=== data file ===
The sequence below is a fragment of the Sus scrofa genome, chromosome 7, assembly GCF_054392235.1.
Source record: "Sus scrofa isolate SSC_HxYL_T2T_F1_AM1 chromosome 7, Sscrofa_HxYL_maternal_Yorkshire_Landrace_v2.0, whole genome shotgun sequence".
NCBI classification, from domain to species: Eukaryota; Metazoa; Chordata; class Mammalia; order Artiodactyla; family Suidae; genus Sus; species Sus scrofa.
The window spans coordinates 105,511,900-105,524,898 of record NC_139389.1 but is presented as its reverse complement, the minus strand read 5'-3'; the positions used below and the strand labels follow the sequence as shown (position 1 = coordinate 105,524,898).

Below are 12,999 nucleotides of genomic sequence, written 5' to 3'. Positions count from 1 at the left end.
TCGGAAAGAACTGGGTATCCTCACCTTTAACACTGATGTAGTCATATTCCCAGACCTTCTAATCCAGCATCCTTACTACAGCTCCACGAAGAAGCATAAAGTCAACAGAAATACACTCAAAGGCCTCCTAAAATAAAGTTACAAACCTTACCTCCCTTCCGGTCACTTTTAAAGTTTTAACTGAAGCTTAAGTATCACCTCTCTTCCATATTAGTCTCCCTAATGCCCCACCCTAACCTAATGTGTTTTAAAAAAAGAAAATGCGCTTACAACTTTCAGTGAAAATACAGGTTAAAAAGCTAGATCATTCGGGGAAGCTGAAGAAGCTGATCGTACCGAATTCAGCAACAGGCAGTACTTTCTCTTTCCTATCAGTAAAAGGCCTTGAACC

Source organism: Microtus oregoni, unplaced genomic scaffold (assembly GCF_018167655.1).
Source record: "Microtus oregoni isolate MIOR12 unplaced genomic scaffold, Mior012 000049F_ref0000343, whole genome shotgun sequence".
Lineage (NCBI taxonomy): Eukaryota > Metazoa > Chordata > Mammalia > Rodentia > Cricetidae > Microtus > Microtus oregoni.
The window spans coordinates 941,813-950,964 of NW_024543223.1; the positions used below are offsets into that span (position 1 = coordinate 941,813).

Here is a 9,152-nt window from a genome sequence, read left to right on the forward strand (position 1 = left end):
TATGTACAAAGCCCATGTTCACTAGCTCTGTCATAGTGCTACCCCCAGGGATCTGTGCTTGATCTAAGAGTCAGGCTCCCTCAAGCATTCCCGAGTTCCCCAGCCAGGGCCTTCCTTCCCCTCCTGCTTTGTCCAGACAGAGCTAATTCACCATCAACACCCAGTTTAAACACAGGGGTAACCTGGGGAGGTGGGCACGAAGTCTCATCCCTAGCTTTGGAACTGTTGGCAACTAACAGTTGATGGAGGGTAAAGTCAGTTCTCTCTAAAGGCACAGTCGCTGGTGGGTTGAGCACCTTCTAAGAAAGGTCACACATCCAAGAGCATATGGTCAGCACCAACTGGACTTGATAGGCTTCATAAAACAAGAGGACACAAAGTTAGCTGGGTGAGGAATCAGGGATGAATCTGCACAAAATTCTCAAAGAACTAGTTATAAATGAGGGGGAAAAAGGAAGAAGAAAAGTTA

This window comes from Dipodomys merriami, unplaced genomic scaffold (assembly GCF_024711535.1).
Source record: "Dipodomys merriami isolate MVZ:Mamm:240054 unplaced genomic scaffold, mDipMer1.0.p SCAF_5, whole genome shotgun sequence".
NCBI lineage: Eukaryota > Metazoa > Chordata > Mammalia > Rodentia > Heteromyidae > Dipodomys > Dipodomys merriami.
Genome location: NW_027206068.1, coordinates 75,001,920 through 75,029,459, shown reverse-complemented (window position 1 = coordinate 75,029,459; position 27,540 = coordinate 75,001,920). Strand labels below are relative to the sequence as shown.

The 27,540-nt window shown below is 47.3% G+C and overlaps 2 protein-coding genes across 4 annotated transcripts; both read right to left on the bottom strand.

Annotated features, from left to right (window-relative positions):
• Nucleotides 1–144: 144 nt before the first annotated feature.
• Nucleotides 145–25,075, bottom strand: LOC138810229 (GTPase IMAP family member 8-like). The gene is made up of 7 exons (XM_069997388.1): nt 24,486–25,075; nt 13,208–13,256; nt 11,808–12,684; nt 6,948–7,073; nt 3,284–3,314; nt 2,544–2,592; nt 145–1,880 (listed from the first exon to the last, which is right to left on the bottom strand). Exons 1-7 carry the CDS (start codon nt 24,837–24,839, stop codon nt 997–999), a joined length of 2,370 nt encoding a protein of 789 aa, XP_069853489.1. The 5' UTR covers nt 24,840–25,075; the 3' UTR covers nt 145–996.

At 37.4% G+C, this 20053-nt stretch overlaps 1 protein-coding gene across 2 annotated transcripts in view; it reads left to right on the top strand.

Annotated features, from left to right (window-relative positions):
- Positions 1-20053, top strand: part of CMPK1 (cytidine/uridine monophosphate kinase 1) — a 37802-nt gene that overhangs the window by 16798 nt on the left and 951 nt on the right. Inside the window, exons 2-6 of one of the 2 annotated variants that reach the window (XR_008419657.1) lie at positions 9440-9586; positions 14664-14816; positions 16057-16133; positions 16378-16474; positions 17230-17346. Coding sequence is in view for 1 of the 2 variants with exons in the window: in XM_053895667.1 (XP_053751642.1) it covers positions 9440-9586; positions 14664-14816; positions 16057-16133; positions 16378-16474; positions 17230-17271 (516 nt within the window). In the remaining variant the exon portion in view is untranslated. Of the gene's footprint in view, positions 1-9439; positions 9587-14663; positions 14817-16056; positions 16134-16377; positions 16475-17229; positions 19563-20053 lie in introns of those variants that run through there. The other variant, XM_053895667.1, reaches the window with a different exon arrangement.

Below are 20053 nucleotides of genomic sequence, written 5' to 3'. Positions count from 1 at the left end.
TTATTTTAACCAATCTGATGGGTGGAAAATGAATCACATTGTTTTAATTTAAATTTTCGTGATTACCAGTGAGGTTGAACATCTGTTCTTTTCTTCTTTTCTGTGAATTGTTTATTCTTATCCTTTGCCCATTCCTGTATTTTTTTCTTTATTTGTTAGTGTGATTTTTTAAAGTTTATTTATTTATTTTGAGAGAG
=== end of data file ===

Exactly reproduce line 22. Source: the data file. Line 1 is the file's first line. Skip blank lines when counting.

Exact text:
Annotated features, from left to right (window-relative positions):